Back to the anime Hikaru no Go. The secondary character Touya Akira is the son of one of Japan’s best Go players (a board game played with white and black stones) and the son (an only child, it seems) is trained from he is little more than a toddler. This is exactly the recipe for creating super “talented” people according to Geoff Colvin’s book. The main character Shindou Hikaru has a more peculiar origin, as the ghost of an ancient Go player attaches itself to him toward the end of junior high school. His original success is as a medium for the ghost, which causes Touya to blink him out as his rival. This becomes Shindou’s motivation for practicing day and night once it is him and not the ghost that plays. He learns first from spending every day of the summer vacation watching the game, and later from playing every day. He plays against ever harder opponent, getting out of his comfort zone, exactly as recommended by the book. And he gets timely feedback, another crucial factor. From the book, it is not hard to guess that these two boys are going to go far.

So, the anime is a great way to learn what talent really is. But if you want to go outside your comfort zone, by all means buy Colvin’s book. ^_^

The power of the Internet

Rising in strength every year, thanks to the Internet. Well, it could happen.

As mentioned recently, I am watching the anime Hikaru no Go again. It is quite inspirational. My favorite is episode 15, where Hikaru learns about the International Go Server. (The real IGS is almost exactly the same as portrayed in the anime, although given the age of the anime, not to mention the manga it was based on, I am not sure which is the original – the real one or the one in the anime.)

Halfway through the episode, we get a rare glimpse of an American in America, talking to his mother on the phone. He explains that yes, the Asians are leading, but America is getting stronger because of the power of the Internet. (This was no doubt scripted at a time when Internet was more common in the US than in Japan – it is almost certainly the other way around now, with the class division in the US being far greater. I doubt there are people in Japan who don’t have Internet at home unless they have made a decision to live without it. Or even on their phones, for that matter.)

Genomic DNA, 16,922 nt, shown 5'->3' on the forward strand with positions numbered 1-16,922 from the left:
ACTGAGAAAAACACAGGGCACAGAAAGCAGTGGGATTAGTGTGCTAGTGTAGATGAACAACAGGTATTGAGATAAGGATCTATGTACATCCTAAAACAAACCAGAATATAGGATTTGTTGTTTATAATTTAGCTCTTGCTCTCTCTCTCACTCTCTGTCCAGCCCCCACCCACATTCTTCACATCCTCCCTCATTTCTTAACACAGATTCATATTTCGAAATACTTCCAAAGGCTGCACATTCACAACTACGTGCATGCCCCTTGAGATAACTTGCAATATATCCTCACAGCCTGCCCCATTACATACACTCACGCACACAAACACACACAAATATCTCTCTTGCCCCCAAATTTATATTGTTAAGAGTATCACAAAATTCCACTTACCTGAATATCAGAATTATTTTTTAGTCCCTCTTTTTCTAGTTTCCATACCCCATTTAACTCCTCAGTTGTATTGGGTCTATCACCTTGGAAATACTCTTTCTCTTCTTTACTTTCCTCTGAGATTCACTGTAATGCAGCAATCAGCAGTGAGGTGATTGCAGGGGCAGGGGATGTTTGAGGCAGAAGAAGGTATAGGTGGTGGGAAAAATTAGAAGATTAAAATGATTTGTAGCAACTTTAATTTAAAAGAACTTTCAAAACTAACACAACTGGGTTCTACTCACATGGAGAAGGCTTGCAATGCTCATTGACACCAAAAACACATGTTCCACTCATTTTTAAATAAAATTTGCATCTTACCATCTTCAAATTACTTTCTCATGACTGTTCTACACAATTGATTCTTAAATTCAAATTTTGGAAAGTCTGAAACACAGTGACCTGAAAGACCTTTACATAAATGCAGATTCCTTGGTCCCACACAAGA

The IGS is indeed an amazing service, allowing people from all over the world to play against each other. Whether you are a beginner or a pro, you should be able to find someone around your own level. As mentioned in my previous post, I can now connect on my Android tablet. I don’t actually play though, because I suck so dramatically at this game that I might well lose to a dog. Every dog has its day, after all. Also, for some reason the Android client does not recognize my account, so I can only log on as guest. Still, I can watch all kinds of matches, at any time of they day or night. I have even seen professional players there sometimes.


The Internet may have made Go players stronger, but what about the rest of us? The Internet has been called a “wonder of the world”, but that is too weak, I think. The Great Library of Alexandria was one of the ancient wonders of the world. Knowledge from several different civilizations were brought together, from all over the Middle East and even from Greece, for scholars to study. But compare it to today, when even a child can access the wisdom of not only every civilization now existing in the world, but many ancient ones as well. Knowledge far beyond what anyone could absorb in a lifetime. We might as well try to drink the Niagara Falls.

Even if you are not able to spend a penny beyond whatever the Internet access costs you (and I believe many public libraries let you use it for free), you could download hundreds of thousands of free books (although most of them are free because they are old so the copyright has expired). Actually I am pretty sure it is millions, but seriously, do you expect to have read 10 000 books by the time you exit this life? Well, it happens. I think I know a couple people like that, but then I know some pretty weird people. Now say 100 000 books. Let us estimate a literate lifespan of 80 years, how much would you need to read to get through 100 000 books? 1250 books per year. If we generously allow for a day off every four years, that’s 1250 / 365, or 3.4, almost three and a half books a day for 80 years. And there are several times that in just free books on the Internet.